I thought of the reporters and camera people covering the daily tragedies we tune in, click on and listen to the other day. I hope they are OK. They cover the story we respond to, get in their vehicle and move on to the next one, never having a chance to process what they witness. Talking helps, but my guess is there will be other stories to cover before the horrific event of the day fades into the shadow of the next tragedy. But the memories never really go away. They linger, and wait for an opportunity to join the rest of the nightmarish sounds and images that have accumulated, taking space in our minds where other, better things belong.
The news was on when I got home after a long shift; a 3-year-old boy had drowned in a swimming pool. The efforts of the police, firefighters and EMTs were not enough to save him. A neighbor was interviewed, and she said all of the usual things. At the end of the short segment the reporter, a young guy whom I had seen a number of times over the last year, stood in front of the day care, alone, and summed it up.
I already knew a boy was dead. I did not want to know about his parents, his friends, what school he went to, if he had a brother or a sister at home. I did not want to see his parents when they learned what had happened. I had the luxury of focus: pinpoint on the problem, know as little about the life that was lost, and get up the next day and do it again with a clear head.
News people are trained to have a stone face while telling the world what happened, and to keep their emotions in check. He interviewed the neighbors, tried to talk with the parents, was talking with our chief, piecing together the story. And when all was said and done, it was just him and the camera on a lonely street where a little kid had just died.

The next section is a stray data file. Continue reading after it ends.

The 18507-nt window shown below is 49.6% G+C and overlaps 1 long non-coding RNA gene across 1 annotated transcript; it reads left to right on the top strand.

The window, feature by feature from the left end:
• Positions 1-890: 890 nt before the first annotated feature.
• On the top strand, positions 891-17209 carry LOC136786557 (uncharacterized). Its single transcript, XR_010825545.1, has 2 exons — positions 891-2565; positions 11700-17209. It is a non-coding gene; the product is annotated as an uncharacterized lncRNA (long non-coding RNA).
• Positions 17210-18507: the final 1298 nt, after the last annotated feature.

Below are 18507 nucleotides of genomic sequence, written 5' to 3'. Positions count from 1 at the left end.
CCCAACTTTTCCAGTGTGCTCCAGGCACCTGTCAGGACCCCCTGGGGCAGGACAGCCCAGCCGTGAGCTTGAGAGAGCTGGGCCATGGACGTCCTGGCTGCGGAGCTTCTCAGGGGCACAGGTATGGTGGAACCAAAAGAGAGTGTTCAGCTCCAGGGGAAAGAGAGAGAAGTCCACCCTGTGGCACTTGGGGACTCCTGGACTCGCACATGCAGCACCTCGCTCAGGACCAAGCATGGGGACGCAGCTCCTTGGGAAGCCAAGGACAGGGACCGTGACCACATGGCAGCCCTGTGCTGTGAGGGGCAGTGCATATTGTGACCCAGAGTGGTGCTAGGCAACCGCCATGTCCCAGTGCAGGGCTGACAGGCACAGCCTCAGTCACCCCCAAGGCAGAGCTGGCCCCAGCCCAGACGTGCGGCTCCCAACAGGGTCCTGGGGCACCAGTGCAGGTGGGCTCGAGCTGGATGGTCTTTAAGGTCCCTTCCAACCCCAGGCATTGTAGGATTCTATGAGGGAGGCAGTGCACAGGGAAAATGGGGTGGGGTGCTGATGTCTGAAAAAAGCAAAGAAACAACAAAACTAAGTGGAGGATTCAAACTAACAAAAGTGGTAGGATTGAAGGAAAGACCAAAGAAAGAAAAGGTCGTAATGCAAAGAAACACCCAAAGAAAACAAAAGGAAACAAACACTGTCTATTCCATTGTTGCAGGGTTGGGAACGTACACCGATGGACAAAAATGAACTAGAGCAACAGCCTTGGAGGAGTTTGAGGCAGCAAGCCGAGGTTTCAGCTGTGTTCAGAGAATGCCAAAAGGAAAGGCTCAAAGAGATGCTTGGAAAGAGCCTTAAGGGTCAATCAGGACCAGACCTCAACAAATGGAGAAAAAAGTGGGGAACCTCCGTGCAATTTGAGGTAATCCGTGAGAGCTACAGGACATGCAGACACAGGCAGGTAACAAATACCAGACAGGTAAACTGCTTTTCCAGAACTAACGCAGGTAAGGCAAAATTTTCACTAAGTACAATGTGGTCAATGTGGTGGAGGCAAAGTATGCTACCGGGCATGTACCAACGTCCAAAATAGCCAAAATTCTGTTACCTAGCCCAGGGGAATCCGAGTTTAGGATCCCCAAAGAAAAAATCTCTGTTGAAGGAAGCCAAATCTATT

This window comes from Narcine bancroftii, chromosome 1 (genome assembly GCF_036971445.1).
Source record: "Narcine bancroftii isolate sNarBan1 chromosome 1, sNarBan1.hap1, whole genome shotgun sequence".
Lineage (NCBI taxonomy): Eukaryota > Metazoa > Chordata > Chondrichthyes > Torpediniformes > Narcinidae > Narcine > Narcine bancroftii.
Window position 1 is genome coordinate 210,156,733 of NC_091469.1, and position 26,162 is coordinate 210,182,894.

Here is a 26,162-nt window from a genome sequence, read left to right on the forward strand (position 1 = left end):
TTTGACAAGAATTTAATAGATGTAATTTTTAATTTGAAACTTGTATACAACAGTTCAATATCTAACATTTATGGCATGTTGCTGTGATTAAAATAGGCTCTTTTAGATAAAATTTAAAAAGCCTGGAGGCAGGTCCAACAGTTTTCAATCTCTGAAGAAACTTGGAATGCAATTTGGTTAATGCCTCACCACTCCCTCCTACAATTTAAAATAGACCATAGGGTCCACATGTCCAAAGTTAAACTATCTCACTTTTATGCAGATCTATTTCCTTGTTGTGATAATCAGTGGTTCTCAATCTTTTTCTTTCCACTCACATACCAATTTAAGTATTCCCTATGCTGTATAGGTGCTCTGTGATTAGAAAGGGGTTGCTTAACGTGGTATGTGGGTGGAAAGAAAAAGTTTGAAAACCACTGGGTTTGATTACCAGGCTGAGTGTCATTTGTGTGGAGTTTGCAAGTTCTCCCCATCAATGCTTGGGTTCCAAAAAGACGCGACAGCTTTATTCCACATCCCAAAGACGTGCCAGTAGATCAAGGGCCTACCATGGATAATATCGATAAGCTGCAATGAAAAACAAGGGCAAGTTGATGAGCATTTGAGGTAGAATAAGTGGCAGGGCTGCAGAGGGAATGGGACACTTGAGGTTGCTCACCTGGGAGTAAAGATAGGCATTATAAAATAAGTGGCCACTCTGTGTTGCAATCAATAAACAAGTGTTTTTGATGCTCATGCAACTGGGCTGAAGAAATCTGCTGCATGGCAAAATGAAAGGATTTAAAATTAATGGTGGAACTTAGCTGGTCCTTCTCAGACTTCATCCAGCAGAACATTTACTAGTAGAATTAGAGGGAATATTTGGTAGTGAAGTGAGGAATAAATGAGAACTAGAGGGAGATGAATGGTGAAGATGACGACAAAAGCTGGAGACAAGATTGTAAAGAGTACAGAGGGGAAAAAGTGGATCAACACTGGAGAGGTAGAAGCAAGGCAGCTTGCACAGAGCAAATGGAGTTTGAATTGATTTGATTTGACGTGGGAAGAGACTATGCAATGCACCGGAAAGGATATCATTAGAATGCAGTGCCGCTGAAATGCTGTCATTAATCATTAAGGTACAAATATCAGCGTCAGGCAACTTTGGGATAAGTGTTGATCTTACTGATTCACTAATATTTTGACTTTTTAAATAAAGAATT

What he learned showed on his face. His sadness may not have been visible to most, but I saw it, and once I did, I couldn’t see much else. He was at the hospital when the family of the boy learned the news, and he heard the scream of the boy’s mother. Those screams must be echoing in that reporter’s head still.
He did not have the luxury of knowing that he made a valiant attempt to save a life. He did not have the understanding and respect of the community, or a mandatory PTSD (post traumatic stress debriefing) waiting. He had another story to cover in a district that spanned three states. He is in the business of uncovering the truth, and the truths that reporters uncover are heartbreaking. Like responders, they are simply people doing their jobs, and while the police, fire and EMTs are seen as heroic, reporters are often forgotten, or worse.
Being on the outside looking in will never endear you to the group you are peering at, no matter how well you do your job. We are a voyeuristic society that oddly enough loves its privacy. When it is your job to pick away at that privacy, there is bound to be some irritation.
In telling the story, the reporters give a lot of themselves, and the pieces that they lose are difficult to get back. First responders know how disillusionment and cynicism can sneak up on us, and disappointment in society can permeate our consciousness if we allow it. We know that “the job” can take more than it gives, and that a little bit of our kindness, empathy and innocence is lost on every call. But we have something that the people who tell our story do not; each other.
An informal support group exists between people in the news industry. There is commiseration, camaraderie and an occasional after-work venting session, but nothing formal. By admitting vulnerability, the reporters and support staff expose themselves to the scrutiny of their peers. There isn’t a more competitive market than the news. Any chink in their armor can be perceived as weakness, and a weak reporter is a reporter who is going nowhere.
The people covering the news need to know that they are appreciated, and it is OK to get some help when the weight of the news they cover becomes too heavy. There is no shame in that: Sometimes the soul just needs a break.